French economist Thomas Piketty's 2013 book Capital in the Twenty First Century became an unlikely bestseller. Now he returns to the table of popular but eruditely framed thinking - a fine line -  with his new work, which runs to over 1,000 pages.

During the summer of 2013, your reviewer trudged through a Paris paralysed by a transport strike to interview Professor Piketty for RTÉ One’s Prime Time. He was charming, generous with his time and alert to the need to explain his big ideas as simply as possible for a television audience.

Those qualities are evident in his new book, Capital and Ideology, in whose introductory chapter Piketty admits to employing wide-ranging sources of reference which readers may find to be a little too wide. He recommends that his readers feel ‘free to choose a path’ around his imposing tome to avoid reading it all sequentially.

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This is all very considerate because 1,000 plus pages is a big commitment for many readers. But don’t be afraid: dive in. There are ideas and observations here that will illuminate the characteristic swings in politics we have seen abroad and at home in recent years.

Piketty has delved into medieval societies, revolutionary France, slave-owning colonies and the complicated social structures of India to give historical context to the explanations societies have developed to justify differing levels of inequality over time.

Readers of Capital in the Twenty-First Century will find some familiar ground here. He repeats and builds upon the fascinating material he and other researchers collated, based on the rich resources of French nineteenth century tax records. They show how France on the eve of World War One was one of the most unequal societies in history. The concentration of wealth then was even greater than it was on the eve of the French Revolution.

The thrust of that book was that the world wars of the twentieth century destroyed huge amounts of wealth in Europe. They also laid the ground for political change which allowed for three decades of social advancement based on economies underpinned by progressive taxation.  The book warned that the reversal of that trend from the 1980s has led to an increasing concentration of wealth. This threatens future economic growth. All of this was underpinned by a simple theory and reams of data.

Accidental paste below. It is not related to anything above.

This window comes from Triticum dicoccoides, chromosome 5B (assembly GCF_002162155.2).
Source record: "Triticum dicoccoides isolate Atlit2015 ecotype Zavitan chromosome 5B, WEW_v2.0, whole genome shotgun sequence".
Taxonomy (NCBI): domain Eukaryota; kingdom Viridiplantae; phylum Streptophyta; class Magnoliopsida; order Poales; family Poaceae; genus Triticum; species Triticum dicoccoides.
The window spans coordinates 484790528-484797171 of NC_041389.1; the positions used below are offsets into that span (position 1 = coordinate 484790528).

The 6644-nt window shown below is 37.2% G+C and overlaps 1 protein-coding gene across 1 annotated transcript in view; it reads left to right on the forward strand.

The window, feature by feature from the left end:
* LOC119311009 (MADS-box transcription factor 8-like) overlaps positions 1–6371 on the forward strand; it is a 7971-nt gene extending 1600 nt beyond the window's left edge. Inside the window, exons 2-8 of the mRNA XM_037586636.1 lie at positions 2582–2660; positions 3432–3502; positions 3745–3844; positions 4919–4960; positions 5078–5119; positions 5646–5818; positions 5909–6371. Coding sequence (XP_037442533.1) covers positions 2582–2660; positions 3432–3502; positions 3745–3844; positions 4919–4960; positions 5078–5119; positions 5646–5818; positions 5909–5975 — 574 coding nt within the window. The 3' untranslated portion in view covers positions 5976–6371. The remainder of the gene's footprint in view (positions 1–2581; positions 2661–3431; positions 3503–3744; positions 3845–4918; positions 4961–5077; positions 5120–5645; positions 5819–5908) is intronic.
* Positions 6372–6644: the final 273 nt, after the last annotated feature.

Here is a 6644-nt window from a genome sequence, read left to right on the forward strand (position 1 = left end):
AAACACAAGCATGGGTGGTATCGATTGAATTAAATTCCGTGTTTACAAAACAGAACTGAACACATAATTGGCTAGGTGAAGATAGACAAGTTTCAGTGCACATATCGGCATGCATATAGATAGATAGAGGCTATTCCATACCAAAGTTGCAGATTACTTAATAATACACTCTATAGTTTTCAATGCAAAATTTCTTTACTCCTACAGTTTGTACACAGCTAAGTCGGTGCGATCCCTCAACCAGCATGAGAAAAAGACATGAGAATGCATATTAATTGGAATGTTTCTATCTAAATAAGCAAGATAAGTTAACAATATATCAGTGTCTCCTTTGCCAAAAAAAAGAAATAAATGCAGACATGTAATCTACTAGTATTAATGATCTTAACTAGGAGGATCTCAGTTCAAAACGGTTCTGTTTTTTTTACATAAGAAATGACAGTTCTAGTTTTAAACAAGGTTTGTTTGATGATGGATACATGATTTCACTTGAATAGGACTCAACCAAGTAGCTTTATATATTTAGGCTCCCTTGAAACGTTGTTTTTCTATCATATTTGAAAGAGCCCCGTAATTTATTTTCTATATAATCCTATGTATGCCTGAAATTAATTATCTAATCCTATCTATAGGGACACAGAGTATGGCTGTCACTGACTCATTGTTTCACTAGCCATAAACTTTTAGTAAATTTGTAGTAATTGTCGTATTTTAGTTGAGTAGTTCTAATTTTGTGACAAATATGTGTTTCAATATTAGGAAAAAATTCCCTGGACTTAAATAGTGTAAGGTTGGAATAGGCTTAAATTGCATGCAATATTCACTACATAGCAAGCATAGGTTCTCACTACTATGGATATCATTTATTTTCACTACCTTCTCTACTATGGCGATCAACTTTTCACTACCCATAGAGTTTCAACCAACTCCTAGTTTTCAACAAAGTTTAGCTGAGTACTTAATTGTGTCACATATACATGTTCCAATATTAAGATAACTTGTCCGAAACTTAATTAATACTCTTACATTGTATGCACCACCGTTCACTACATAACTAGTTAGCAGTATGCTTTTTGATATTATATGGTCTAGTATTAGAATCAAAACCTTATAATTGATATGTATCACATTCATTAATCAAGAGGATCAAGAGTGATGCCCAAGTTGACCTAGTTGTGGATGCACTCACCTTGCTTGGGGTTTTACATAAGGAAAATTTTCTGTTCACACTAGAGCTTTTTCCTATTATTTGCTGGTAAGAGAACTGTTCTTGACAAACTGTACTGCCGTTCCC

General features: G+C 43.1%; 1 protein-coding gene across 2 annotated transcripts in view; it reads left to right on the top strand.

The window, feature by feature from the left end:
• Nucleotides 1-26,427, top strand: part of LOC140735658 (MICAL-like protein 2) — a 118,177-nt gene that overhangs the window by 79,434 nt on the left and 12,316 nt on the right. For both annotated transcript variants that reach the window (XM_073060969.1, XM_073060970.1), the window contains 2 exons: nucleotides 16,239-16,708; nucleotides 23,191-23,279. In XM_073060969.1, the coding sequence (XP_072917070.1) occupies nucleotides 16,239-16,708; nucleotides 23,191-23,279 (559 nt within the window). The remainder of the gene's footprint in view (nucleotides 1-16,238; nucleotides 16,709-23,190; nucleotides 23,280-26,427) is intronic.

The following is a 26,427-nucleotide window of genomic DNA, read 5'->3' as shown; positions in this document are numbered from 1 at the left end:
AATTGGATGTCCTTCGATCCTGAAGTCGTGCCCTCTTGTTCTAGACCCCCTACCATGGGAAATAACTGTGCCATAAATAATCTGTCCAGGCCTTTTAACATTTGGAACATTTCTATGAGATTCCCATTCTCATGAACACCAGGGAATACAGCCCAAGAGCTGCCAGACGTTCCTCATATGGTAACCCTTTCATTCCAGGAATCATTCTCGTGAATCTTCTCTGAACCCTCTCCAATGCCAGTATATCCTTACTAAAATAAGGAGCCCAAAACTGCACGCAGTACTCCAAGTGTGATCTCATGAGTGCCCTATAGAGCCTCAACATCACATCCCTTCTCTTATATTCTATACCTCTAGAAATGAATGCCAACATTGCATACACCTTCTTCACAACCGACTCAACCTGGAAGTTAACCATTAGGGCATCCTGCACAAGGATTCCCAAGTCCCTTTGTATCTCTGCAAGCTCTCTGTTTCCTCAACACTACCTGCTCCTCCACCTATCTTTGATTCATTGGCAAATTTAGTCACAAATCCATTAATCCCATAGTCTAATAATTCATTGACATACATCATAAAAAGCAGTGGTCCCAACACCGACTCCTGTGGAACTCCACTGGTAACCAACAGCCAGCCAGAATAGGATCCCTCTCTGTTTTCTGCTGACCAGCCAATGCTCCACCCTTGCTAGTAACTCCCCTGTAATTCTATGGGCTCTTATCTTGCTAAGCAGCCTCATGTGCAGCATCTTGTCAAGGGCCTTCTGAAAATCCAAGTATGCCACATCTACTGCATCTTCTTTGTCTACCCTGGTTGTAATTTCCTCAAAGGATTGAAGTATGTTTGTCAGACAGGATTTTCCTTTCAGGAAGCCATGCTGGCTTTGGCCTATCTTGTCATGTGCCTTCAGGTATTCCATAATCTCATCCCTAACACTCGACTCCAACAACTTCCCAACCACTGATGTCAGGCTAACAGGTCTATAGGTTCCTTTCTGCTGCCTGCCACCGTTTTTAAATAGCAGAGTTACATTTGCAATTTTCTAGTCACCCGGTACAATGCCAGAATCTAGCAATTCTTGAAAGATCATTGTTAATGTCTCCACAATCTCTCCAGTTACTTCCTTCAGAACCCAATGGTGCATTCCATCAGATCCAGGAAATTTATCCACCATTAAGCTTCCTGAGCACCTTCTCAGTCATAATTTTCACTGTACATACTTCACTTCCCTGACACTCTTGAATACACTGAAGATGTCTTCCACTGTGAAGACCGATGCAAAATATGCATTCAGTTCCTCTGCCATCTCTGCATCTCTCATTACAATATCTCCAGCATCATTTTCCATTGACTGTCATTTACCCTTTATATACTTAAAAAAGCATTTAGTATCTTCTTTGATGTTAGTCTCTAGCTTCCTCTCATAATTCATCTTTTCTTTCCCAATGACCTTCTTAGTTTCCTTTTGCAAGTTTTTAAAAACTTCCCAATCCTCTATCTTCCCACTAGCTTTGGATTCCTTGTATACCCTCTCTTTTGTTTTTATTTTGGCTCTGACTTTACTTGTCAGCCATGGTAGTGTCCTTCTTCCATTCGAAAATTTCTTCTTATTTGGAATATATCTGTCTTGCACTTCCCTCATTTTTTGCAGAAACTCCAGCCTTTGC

This book goes one step further and examines how politics has failed to keep pace with economic changes. Piketty warns that if bold actions are not taken to restore fiscal and social justice, the political structures we take for granted will crumble.

The author writes a lot about education in the new volume, which has been translated from the French by Arthur Goldhammer. He maintains that some of the technological and industrial leads the US enjoyed in the twentieth century were partly down to having an average 50-year head start on most other western economies in the provision of free, universal primary and secondary education. He claims the failure to follow through with this policy at third level is one of the reasons inequality has risen since the 1980s. 

He claims, based on voting patterns, that the parties of the center-left have become the parties of the educated elite. He terms them the ‘Brahmin Left’. He goes on to claim that they enjoy many of the benefits of the ‘Merchant Right’ which has led to some resistance to levying more taxes on higher earners and the neglect, politically, of the less well -off.

Because of this, he believes, we have Trump, Brexit and the Yellow Vests.

French protest: Les Gilets Jaunes march in Bordeaux last December

He has a lot to say about tax competition (he doesn’t approve) and harsh words for the corporate tax policies of countries like Ireland. He claims that "if the larger countries of the Eurozone imposed sanctions on Luxembourg and Ireland, those countries would quickly yield..."

Some of his conclusions, however, can at times sound simplistic, even glib. For example, when discussing pooling sovereign debt in the Eurozone as part of a complete fiscal union, he claims that debt interest payments for member countries would be consequently reduced. He notes how more than 200 billion Euro a year is being spent on interest payments, compared with a paltry two billion Euro invested in the Erasmus student exchange programme. "Is this really the best way to achieve a better future?" he queries.

Piketty believes in the creation of a ‘transnational democratic system’ aimed at achieving ‘social, fiscal and environmental justice’. He thinks the notion of permanent private ownership ‘will need to be replaced by temporary private ownership’ and that the proceeds of a wealth tax should be ‘parcelled out to every citizen in the form of a universal capital endowment.’

There are a lot of potted histories in this book, even a brief discussion of the Land Acts in Ireland. They are all exhaustively researched but sometimes they are also a little exhausting for the reader. This sometimes takes away from the very real and pertinent questions Piketty raises about the inadequate political responses to rising inequality and discontent with established parties and institutions like the European Union.

Many of these questions surfaced in our own recent election. This book goes a long way towards framing what is happening both here and abroad in a broad historical and political context. Not everyone will agree with Piketty’s solutions. That said, inequality and how to address it will remain the predominant political issue both here and abroad for some time to come.

Robert Shortt